Dominic Swire in Prague -
The current financial crisis will put paid to many investment plans in Southeast Europe, but one area where it's not expected to have much of an effect is on the wind power industry, which has been thundering ahead as Europe's largest utilities scramble to get a foothold in this burgeoning market.
Along with soaring fuel prices and concerns over energy security, the EU's binding energy targets for 2020 are one of the main factors behind this bout of environmental consciousness. By then, Brussels hopes to reduce greenhouse emissions by 20% from 2005 levels and produce 20% of its energy from renewable sources. Most of the Balkan states hope to be EU members by that time, so there is a clear incentive for them to comply, and this makes the sector all the more exciting for investors. "Now most, if not all, EU utility companies are buying significant wind portfolios. All have grand plans for developing wind in the next few years with significant investment and a big increase of installed capacity," says Giacomo Boati from Cambridge Energy Research Associates (CERA).
Turkey, Bulgaria and Albania all have big plans to make massive investments into wind power, but Romania has perhaps the most ambitious.
Energias de Portugal is the latest European utility to announce plans to expand into Romania's wind power sector when it announced on October 23 that its EdP Renovaveis subsidiary had acquired 85% of two Romanian wind farm developers with a combined project portfolio totaling 736 megawatts (MW). This was preceded by reports on September 23 that E.On is planning to build three wind energy parks with a total installed capacity of 112 MW in the northeastern county of Vaslui at an estimated cost of €170m. E.On already has several ongoing wind power projects in three counties in northeastern Romania with a total installed capacity of 150-200 MW, which will require investments of around €225m-300m.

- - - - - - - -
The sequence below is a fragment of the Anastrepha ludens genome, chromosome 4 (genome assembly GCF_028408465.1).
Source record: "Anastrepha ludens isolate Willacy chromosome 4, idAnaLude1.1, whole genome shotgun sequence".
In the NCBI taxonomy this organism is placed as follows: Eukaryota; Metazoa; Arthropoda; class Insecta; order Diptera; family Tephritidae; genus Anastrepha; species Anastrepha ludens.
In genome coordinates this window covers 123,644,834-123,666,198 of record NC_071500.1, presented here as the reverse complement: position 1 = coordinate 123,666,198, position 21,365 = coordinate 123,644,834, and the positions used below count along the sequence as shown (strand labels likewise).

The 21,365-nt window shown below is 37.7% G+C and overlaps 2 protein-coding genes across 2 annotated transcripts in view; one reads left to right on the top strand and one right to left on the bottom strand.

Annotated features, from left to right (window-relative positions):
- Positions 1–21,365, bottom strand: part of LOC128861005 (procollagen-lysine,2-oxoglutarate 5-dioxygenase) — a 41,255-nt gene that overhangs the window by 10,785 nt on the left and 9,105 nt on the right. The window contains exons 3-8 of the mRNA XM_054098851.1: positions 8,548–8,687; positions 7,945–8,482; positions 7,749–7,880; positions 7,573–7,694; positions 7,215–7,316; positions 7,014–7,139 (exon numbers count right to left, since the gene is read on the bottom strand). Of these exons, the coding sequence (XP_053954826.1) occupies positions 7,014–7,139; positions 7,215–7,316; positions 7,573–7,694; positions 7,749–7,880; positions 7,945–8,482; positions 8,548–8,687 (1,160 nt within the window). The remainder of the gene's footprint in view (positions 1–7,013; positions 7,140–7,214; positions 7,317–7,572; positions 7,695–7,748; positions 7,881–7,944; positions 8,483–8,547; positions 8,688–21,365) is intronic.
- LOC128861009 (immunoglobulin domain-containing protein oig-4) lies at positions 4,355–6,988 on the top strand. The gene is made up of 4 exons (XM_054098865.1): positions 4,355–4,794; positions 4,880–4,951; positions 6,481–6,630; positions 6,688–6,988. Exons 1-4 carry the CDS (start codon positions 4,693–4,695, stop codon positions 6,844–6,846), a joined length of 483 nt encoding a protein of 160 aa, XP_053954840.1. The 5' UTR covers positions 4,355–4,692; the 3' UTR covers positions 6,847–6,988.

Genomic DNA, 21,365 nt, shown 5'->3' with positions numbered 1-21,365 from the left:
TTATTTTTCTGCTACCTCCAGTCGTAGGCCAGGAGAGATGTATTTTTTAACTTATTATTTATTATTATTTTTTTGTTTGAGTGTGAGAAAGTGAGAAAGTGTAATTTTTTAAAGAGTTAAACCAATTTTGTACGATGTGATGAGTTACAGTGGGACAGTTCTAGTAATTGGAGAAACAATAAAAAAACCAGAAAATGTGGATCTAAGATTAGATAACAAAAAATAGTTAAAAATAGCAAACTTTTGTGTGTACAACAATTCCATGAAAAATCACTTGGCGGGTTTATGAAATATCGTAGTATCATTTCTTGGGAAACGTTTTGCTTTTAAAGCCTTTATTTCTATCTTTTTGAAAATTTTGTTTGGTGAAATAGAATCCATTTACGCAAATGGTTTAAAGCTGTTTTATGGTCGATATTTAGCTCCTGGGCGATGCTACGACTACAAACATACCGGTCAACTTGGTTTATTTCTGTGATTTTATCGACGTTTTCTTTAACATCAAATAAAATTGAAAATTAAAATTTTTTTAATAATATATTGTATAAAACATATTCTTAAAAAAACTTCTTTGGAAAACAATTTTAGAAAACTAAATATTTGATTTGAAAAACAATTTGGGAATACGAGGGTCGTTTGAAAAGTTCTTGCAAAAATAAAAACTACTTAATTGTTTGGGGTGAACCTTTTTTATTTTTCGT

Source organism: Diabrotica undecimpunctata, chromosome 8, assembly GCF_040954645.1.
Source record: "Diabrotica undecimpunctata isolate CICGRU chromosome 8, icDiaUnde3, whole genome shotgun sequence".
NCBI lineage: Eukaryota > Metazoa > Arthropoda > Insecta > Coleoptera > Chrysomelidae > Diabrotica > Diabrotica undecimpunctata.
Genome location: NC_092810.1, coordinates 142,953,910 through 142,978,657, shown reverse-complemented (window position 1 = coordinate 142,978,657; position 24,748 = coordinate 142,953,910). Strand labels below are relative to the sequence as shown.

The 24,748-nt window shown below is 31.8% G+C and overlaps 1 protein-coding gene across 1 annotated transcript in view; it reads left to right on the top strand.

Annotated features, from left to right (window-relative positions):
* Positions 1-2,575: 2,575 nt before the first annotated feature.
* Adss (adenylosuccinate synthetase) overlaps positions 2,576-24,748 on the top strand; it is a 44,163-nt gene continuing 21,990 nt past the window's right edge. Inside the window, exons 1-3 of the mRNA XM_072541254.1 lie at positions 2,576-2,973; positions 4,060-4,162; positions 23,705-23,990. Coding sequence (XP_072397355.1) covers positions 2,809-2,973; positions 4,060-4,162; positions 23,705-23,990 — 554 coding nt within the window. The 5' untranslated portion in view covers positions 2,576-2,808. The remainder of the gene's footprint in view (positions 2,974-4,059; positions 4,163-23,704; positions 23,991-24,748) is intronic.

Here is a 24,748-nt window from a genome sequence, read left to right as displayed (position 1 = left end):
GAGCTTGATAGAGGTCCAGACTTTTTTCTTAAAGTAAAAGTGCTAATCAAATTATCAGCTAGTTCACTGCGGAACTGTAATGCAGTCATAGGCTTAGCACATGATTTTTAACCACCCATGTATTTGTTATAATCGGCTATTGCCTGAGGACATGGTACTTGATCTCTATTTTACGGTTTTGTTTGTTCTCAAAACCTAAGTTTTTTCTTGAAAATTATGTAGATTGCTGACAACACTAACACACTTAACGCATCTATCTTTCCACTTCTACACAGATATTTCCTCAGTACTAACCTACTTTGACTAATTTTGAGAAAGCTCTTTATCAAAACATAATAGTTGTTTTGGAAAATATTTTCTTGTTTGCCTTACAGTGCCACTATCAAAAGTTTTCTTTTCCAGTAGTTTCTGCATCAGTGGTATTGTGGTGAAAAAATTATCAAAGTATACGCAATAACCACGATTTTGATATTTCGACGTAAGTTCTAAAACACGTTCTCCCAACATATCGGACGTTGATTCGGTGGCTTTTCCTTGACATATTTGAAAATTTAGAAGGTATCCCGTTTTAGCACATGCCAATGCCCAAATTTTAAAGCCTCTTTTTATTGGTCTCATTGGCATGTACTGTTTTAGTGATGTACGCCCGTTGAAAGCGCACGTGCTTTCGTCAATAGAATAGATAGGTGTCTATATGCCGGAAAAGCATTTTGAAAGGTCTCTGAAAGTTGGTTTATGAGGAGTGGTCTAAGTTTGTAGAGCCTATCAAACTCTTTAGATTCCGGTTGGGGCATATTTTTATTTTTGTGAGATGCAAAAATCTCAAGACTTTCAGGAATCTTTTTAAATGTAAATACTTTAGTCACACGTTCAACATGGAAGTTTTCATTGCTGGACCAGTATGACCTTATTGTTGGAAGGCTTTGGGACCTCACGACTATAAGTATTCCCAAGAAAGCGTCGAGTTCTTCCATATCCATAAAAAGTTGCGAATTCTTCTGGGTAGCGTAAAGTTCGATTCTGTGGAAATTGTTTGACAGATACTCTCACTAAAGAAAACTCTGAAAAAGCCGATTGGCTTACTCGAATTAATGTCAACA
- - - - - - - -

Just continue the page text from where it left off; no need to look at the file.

The biggest deal so far has been the August sale of Romania's Fantanele and Cogealac wind farms to Czech utility CEZ for €1.1bn. Together the two projects will make the largest onshore wind farm in Europe, with the capacity to produce 600 MW. Currently, Romania only produces 8 MW through wind technology. "This wind farm project will strengthen the position of the CEZ Group in Romania itself and enlarges our activities in the electricity generation sector there... Investment into renewables is one of the strategic measures we are taking to respond to the adopted energy-climatic package of the EU," CEO of CEZ, Martin Roman, declared following the deal.
Just across the border, Bulgaria too has announced bold plans to pump €500m into it's wind energy sector next year, with the aim of producing 500 MW of energy from wind by 2010, rising to 1,000 MW in 2015, according to Bulgaria's Association of Producers of Ecological Energy. It's an ambitious goal, because at present there is just 110-120 MW of installed wind capacity in the country, says the chairman of the Association of Producers of Ecological Energy, Velizar Kiryakov. At the end of 2007, only 18 countries in the world produced more than 500 MW from wind energy, according to data from the World Wind Energy Association (WWEA).
To meet its goals, Bulgaria will need interest from more firms like Denmark's Greentech Energy Systems, which said in October that it's targeting Bulgaria as the most likely location for expansion in Central and Southeast Europe. "There's no doubt that Bulgaria is the one that we are, we can say, most far advanced in, but it's still in the investigation stage," Greentech's CFO, Mark Fromholt, told SeeNews in November, adding that Romania and the Czech Republic are also interesting candidates. Bulgaria's state news agency BTA reported that Greentech has expressed interest in building a €150m wind park with a 171 MW capacity in the country.